Good show, Collier.
* * * *
That face is haunting me.
I went back again to stare at it; stood in front of the display case for such a long time that a man who was, periodically, walking in and out of a nearby employee's entrance started looking at me as though he was wondering if I'd taken root there.
Elise McKenna. Lovely name. Exquisite face.
How I would have loved to sit in the theater (it was in the Ballroom, I discovered from a museum photograph) watching her perform. She must have been superb.
How do I know? Maybe she was rotten. No, I don't believe that.
Seems to me I've heard her name before. Didn't she do Peter Pan? If she's the one I think she is, she was a splendid actress.
She certainly was a beautiful one.
No, it's more than beauty. It's the expression on her face that haunts and conquers me. That gentle, honest, sweet expression. I wish I could have met her.
Hey! An idea! Something I can do about it... I'll drive to a local bookstore or, more likely, one in San Diego and locate some books about her. I'm sure there must be one or two at least. That program down there refers to her as "the famous American actress."
I'll do it! Find out everything I can about my long-lost love. Lost? All right, all right. About my love who never knew she was my love because she didn't become my love until after she was dead.
I wonder where she's buried.
To the books, though.
The first one is by John Fraser, called Luminaries of the American Theatre. I'm looking at a two-page entry on her.
There is a row of photos at the top of the left-hand page which shows her from childhood to old age. Already I'm disturbed to see that loely face grow old from left to right.
In the second row are three photographs: one of her quite old, one quite young; and one that's similar to the photograph in the Hall of History -- that frank, exquisite face, the long hair falling to her shoulders; the way she appeared in The Little Minister.
In the third row of photographs, she is wearing a lovely costume, her hands folded delicately on her lap; this from a play called Quality Street. Next to that is a shot of her as Peter Pan (she did play it, then), wearing what looks like an army camouflage suit and a feathered hat, blowing those same pipes that are being blown by Pan on that wooden chair downstairs.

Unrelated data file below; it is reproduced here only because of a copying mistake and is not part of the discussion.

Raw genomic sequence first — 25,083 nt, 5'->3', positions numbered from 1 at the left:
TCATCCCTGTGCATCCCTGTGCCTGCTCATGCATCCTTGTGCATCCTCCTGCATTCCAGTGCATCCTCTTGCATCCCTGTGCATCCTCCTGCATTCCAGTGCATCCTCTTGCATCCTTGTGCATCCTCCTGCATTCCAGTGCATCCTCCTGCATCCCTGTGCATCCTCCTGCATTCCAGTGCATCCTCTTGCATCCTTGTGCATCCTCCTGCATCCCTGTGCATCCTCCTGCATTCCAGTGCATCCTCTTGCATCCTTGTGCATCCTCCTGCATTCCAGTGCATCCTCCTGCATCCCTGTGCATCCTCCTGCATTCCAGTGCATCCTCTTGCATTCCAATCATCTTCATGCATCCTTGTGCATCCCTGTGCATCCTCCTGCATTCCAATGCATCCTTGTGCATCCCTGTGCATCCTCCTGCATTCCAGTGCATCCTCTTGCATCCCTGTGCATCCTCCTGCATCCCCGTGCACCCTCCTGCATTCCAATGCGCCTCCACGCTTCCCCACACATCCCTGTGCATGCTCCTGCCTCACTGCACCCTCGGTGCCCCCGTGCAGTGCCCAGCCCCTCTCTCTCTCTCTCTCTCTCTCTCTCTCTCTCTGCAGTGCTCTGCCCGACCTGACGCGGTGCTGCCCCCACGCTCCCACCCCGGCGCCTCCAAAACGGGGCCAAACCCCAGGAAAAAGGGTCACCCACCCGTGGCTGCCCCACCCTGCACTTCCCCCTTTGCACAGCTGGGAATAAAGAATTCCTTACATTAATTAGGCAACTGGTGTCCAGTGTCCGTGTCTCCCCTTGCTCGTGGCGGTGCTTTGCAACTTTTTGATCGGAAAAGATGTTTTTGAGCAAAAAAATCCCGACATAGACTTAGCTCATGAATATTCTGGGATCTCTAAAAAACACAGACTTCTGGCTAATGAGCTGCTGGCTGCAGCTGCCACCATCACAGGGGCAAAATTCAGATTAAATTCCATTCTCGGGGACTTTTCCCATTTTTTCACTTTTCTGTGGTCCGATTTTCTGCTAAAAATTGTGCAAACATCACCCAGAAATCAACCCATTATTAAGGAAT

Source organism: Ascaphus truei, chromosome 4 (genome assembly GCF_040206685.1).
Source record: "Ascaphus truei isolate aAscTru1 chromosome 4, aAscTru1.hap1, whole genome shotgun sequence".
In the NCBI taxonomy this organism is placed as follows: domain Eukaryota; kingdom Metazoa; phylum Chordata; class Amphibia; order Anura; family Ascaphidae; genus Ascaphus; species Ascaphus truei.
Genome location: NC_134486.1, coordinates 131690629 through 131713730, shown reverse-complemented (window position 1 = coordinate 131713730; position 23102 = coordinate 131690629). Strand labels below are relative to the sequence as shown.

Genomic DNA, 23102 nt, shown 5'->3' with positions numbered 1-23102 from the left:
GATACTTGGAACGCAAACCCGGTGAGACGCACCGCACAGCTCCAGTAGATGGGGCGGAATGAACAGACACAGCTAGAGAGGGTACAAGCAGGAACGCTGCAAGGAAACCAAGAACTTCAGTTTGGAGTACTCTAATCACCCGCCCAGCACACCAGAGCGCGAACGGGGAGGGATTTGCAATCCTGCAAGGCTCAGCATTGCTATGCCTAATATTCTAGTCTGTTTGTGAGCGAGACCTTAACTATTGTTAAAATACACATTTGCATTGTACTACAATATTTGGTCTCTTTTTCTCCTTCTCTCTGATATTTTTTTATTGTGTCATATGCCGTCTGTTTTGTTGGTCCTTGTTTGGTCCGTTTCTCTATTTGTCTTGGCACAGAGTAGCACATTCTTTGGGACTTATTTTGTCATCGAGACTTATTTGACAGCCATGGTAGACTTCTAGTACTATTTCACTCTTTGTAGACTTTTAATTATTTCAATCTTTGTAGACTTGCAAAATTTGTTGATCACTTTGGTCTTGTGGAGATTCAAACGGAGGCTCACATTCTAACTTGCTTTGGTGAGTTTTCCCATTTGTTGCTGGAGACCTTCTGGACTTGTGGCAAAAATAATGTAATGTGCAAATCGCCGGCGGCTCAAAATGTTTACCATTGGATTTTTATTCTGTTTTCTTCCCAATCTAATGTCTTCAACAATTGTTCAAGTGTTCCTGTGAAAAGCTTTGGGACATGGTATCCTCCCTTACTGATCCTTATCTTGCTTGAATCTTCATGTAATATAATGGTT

In the bottom row are photographs of her as other characters she played: L'Aiglon, Portia, Juliet; my God, a rooster yet in Chanticleer.
On the opposite page, a full-page photograph of her face in profile. I don't like it. For that matter, I don't care for any of these photographs. None of them possesses the quality in the photograph I first saw. Which evokes a strange sensation. If that photograph had been like one of these, I would have passed by, feeling nothing.
I might be on my way to Denver now.
Forget it. Read.
A brief account states that she was one of the most revered actresses on the American stage, for many years the theater's greatest box-office draw. (How come no book about her, then?) Born in Salt Lake City on November 11, 1867, she left school when she was fourteen to become a full-time actress, coming to New York with her mother in 1888 to make an appearance in The Paymaster. She appeared with E. H. Southern, was John Drew's leading lady for five years before she became a star. She was extremely shy and avoided social life. While delicate of frame, she was said to never have missed a performance in her entire career. She never married and she died in 1953.
I wonder why she never married?
* * * *
Second book. Martin Ellsworth: Photographic History of the American Stage. More photographs, not on several pages though; spread out through the book, taking her in chronological order from her first role to her last--The Wandering Boy in 1878 to The Merchant of Venice in 1931. A long career.
Here's a photograph of her playing Juliet with William Faversham. I bet she was good.
* * * *
The Little Minister again. Since it opened in New York City in September 1896, it must have been a tryout here.
My God, what a torrent of hair! It looks light in color, not blonde but not auburn either. She has a robe across her shoulders and she's looking at the camera; at me.
* * * *
Third book: Paul O'Neil: Broadway.
It speaks about her manager, William Fawcett Robinson. She fit his standards perfectly, it says; his conception (and the era's) of what an actress should, ideally, be. Preceding the adulation of movie stars by decades, she was the first actress to create a mystique in the public's eye -- never seen in public, never quoted by the press, apparently without an off-stage life, the absolute quintessence of seclusion.